Forget about Mom had a stroke. Mom has had a seemingly endless pressure sore on her foot. Mom is using every spare ounce of energy she has caring for their stepfather. Forget about the money she was trying to raise on limited resources to help her. Forget Mom is your sounding board and supporter for life past and present. Just nope, "I ain't gonna do it" and didn't. In fact, I saw her only thirty minutes in each of her three visits that week. Closer to ten minutes after she spent time talking to my DH (darling hubby).

When I complained, which I don't do very often, to my oldest daughter who lives an hour away, about the lack of help I got, "Well, I put my life in a holding pattern for the first year after your stroke. When do I get a chance to have a life?"

I won't ask my grandchildren to do clean or do most of the things I can't when they come (few and far between) anymore because they leave a bigger mess than when they started. Once was enough for me to learn this. It took me two months to clean up that mess.

My hospice volunteer had life get in the way. So I hired a neighborhood young man to do the yard work. After a sob story, I paid him in advance for work to be completed. He is history. I haven't seen him for three weeks. Lesson learned and pocket emptied.

I get offers from neighbors and friends near and far to help...
"If I only lived closer." (Even if I know you really mean it)
"Just call."
"What can I do for you?"
"Oh, I don't have time for that right now. Maybe next week"
Frankly, I'm tired of asking for help and not getting it. I may be two years out from my stroke, but there is a long list of things that are just a physical impossibility to do, but I still try because I'm the only one I can depend on while others depend on me too.  Now I know everyone doesn't have the same attitude I do...if you see something needs to be done, then do it. I can't be the only one.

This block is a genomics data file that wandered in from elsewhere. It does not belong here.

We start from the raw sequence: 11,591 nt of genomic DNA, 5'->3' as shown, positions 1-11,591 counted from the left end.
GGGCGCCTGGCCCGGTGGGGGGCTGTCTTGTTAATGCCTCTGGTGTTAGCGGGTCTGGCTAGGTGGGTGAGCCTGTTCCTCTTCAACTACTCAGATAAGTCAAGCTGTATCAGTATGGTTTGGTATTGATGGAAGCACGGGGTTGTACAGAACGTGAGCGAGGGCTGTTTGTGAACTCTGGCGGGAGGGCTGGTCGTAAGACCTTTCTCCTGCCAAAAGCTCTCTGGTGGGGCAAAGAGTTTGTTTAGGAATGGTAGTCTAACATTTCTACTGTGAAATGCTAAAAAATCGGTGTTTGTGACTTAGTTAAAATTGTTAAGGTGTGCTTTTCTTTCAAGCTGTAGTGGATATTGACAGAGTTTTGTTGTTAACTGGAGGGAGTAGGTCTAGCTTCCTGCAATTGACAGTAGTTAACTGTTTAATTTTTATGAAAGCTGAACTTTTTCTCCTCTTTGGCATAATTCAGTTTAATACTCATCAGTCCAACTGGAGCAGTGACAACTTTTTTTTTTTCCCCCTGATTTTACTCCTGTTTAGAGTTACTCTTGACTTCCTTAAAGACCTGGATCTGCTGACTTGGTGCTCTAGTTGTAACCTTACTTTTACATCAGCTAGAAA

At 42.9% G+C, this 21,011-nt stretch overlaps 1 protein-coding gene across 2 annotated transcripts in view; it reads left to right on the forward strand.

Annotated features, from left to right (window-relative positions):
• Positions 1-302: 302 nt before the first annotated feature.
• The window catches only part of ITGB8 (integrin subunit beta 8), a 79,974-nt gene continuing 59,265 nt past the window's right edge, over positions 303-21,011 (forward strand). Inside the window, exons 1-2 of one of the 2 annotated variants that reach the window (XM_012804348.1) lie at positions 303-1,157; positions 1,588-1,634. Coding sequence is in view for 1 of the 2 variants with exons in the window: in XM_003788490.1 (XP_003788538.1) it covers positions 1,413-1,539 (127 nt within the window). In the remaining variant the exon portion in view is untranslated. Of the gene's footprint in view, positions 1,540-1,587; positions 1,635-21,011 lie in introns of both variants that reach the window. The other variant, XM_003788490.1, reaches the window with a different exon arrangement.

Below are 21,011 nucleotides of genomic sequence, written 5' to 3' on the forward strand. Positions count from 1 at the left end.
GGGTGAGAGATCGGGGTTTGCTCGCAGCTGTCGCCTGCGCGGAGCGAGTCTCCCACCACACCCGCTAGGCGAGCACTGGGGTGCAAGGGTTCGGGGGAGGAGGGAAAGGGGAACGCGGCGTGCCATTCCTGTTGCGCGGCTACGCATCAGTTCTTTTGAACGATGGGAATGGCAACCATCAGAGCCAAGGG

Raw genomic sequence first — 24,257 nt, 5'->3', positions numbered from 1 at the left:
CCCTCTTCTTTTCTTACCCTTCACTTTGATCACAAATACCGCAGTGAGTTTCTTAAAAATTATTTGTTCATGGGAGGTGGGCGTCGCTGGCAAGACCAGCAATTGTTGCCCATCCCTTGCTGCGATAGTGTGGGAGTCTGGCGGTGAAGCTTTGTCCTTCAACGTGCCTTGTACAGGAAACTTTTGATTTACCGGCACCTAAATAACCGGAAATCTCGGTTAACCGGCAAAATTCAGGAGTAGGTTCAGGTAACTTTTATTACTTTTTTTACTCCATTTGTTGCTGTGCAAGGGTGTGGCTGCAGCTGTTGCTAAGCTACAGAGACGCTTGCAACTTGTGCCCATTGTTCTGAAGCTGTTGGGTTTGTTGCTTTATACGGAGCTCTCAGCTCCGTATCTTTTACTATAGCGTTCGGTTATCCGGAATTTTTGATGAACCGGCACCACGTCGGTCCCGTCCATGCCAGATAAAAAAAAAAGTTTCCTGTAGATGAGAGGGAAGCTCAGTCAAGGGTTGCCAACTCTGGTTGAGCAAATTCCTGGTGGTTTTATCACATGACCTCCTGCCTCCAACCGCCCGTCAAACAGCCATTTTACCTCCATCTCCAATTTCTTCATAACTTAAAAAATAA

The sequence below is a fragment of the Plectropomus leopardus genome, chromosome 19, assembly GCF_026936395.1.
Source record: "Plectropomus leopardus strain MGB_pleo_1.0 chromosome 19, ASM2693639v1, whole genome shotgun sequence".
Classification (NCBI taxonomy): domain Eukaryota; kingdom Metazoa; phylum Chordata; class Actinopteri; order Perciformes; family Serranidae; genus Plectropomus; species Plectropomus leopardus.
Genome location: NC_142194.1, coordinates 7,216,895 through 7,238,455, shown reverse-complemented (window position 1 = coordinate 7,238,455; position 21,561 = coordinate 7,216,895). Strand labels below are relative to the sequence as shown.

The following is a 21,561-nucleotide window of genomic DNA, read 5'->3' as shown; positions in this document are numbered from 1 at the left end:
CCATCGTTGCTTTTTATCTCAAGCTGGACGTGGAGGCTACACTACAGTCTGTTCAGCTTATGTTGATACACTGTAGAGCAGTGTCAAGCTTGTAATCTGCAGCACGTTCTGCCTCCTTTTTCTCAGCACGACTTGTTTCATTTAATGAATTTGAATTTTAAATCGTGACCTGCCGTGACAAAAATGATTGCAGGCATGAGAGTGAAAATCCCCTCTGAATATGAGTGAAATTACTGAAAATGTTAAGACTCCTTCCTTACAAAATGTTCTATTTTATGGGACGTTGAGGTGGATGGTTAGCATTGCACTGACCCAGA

So if you are amazed by what I write I'm doing, in spite of personal risk, please understand I'm doing it because I have to. Don't be amazed. Somethings need to be done whether you can or not. But somethings just can't be done and permanently left undone unless I can find someone else to do it. Is it any wonder that the doctor increased my antidepressant (for Fibromyalgia) to combat signs of stress/depression. Nope, not in my mind.

Monday, September 22, 2014

Stroke Class with Susan ~ Late Again, Perpetually

One of these days I actually going to attend the live class. Now, for the third week in a row, I was absent. I did manage to squeeze the 45 minutes in yesterday.

But then again, that's the beauty of this type of class. It fits your schedule. Mine is terribly hectic. That's why I think this exercise class will be a lasting thing with me except it's not a free trial anymore. There is a monthly subscription rate of $19.95. My personal pledge to do the exercises twice a week has fallen by the wayside this week with my new AFO fittings, OT, hospice, my hubby's pneumonia, and assorted other things. It's a real shame too since it was the last one I could attend.

I just can't get my life back to the orderly world I once had. My master juggler status has been a long forgotten feat since my stroke. I thought being a mom of five, two careers, caregiver for three elderly parents, and being an author was tough. I had no idea what tough was. My earlier life was just a primer for today and I'm failing miserably. Well maybe not failing, but only succeeding with a lot fewer balls. In some ways, I'm supremely thankful not being able to work.

This would be a salad plate
Part of the problem with not attending the exercise class is my husband's new eating schedule. We now have our big meal around one-ish instead of around six. The reason I say one-ish is because the time will vary because of when the aide, nurses, and appointments happen. Stroke Class is at 1:30. It may be closer to three before I can set a meal before him. But he's eating better. He's actually gained two whole pounds in the past month since the change over and his calorie intake has gained a whopping 300 calories per day. Yeah, I keep track. He now weigh 97 pounds. Five out of eight grandchildren now weigh more than he does.

I'm still measuring food by the tablespoons for him. We also do a reverse weight loss thing for him. It takes twenty minutes for the stomach to register it's full. So he crams as much food into his stomach for that amount of time. Granted he feels stuffed to the eyeballs afterwards, but he's getting almost twice as much calorie intake.

Yes, I could make it easier on him and myself by buying Ensure, but have you seen the cost of these nutrition supplements? $7.99 for six cans and that's for the store brand. It's not covered by insurance or hospice. It's cheaper to cook for him and give him vitamins. But I do give him one supplement about 11 PM to take with his bedtime medicines. For him, it's got to be dark chocolate and ice cold. It may mean going to up to three stores to find it-maybe on sale for a buck cheaper for me, but he's worth it. It accounts for one-third of our monthly food budget. But he's got to have it. The dying process is full of hidden costs between dying and dead.